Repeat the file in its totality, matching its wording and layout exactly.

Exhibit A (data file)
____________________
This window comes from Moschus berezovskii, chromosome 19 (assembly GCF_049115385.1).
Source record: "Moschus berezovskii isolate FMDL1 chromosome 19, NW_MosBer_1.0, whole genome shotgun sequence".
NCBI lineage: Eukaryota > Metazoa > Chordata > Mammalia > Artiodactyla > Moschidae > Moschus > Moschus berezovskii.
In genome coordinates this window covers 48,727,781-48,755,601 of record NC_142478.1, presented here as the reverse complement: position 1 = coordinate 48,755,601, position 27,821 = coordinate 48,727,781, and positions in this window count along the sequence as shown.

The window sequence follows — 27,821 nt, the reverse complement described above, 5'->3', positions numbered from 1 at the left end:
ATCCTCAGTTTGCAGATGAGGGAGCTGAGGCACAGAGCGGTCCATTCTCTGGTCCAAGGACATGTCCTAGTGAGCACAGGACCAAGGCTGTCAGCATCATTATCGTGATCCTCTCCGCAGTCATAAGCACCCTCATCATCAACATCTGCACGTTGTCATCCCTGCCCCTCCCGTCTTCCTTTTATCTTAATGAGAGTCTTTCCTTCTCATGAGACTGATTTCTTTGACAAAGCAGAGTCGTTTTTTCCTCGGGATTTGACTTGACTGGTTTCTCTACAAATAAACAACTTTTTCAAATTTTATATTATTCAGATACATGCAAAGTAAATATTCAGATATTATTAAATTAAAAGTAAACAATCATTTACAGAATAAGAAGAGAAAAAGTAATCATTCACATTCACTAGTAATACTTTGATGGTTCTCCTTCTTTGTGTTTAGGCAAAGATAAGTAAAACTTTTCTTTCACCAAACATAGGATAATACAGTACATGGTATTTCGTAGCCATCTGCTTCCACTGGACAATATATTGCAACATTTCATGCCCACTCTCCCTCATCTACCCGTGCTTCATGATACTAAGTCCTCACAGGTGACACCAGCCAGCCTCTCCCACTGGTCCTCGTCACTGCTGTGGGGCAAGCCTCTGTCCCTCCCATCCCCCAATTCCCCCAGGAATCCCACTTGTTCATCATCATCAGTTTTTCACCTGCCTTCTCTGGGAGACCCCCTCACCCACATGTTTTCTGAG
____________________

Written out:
This window comes from Moschus berezovskii, chromosome 19 (assembly GCF_049115385.1).
Source record: "Moschus berezovskii isolate FMDL1 chromosome 19, NW_MosBer_1.0, whole genome shotgun sequence".
NCBI lineage: Eukaryota > Metazoa > Chordata > Mammalia > Artiodactyla > Moschidae > Moschus > Moschus berezovskii.
In genome coordinates this window covers 48,727,781-48,755,601 of record NC_142478.1, presented here as the reverse complement: position 1 = coordinate 48,755,601, position 27,821 = coordinate 48,727,781, and positions in this window count along the sequence as shown.

The window sequence follows — 27,821 nt, the reverse complement described above, 5'->3', positions numbered from 1 at the left end:
ATCCTCAGTTTGCAGATGAGGGAGCTGAGGCACAGAGCGGTCCATTCTCTGGTCCAAGGACATGTCCTAGTGAGCACAGGACCAAGGCTGTCAGCATCATTATCGTGATCCTCTCCGCAGTCATAAGCACCCTCATCATCAACATCTGCACGTTGTCATCCCTGCCCCTCCCGTCTTCCTTTTATCTTAATGAGAGTCTTTCCTTCTCATGAGACTGATTTCTTTGACAAAGCAGAGTCGTTTTTTCCTCGGGATTTGACTTGACTGGTTTCTCTACAAATAAACAACTTTTTCAAATTTTATATTATTCAGATACATGCAAAGTAAATATTCAGATATTATTAAATTAAAAGTAAACAATCATTTACAGAATAAGAAGAGAAAAAGTAATCATTCACATTCACTAGTAATACTTTGATGGTTCTCCTTCTTTGTGTTTAGGCAAAGATAAGTAAAACTTTTCTTTCACCAAACATAGGATAATACAGTACATGGTATTTCGTAGCCATCTGCTTCCACTGGACAATATATTGCAACATTTCATGCCCACTCTCCCTCATCTACCCGTGCTTCATGATACTAAGTCCTCACAGGTGACACCAGCCAGCCTCTCCCACTGGTCCTCGTCACTGCTGTGGGGCAAGCCTCTGTCCCTCCCATCCCCCAATTCCCCCAGGAATCCCACTTGTTCATCATCATCAGTTTTTCACCTGCCTTCTCTGGGAGACCCCCTCACCCACATGTTTTCTGAG